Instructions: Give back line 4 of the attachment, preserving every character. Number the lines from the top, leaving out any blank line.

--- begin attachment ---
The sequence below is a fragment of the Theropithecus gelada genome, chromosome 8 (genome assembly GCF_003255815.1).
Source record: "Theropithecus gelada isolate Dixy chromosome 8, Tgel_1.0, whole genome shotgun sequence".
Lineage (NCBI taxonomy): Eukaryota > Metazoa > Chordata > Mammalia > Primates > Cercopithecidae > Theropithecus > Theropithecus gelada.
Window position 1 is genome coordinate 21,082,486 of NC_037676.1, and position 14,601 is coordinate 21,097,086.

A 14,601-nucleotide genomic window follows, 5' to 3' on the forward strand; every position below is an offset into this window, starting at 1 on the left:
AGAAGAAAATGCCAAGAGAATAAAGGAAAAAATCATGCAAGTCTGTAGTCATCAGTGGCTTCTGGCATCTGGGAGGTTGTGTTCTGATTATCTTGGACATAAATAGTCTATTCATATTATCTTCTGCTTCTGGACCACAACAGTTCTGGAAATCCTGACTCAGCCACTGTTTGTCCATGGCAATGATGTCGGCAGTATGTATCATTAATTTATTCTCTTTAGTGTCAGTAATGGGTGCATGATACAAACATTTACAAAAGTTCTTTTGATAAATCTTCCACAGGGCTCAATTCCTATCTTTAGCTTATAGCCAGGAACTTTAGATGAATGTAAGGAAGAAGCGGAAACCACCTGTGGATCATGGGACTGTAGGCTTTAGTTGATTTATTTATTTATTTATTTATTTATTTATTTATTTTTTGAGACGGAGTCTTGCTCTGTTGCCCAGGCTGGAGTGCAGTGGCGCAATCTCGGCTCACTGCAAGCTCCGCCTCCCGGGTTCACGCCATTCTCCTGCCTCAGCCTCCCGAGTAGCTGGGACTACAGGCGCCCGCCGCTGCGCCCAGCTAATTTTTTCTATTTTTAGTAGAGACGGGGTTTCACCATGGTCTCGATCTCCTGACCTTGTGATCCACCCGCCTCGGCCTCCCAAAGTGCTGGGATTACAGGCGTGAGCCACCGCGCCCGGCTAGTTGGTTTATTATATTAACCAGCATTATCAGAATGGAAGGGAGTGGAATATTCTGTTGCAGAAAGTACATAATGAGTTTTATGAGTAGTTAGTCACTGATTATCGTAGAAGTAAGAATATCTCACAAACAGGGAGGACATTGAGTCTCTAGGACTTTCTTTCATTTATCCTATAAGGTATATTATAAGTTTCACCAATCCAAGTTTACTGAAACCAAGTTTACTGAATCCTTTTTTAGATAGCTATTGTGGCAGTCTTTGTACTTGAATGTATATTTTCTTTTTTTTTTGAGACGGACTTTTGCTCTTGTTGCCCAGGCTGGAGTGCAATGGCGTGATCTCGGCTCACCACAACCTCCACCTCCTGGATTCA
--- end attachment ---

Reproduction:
Window position 1 is genome coordinate 21,082,486 of NC_037676.1, and position 14,601 is coordinate 21,097,086.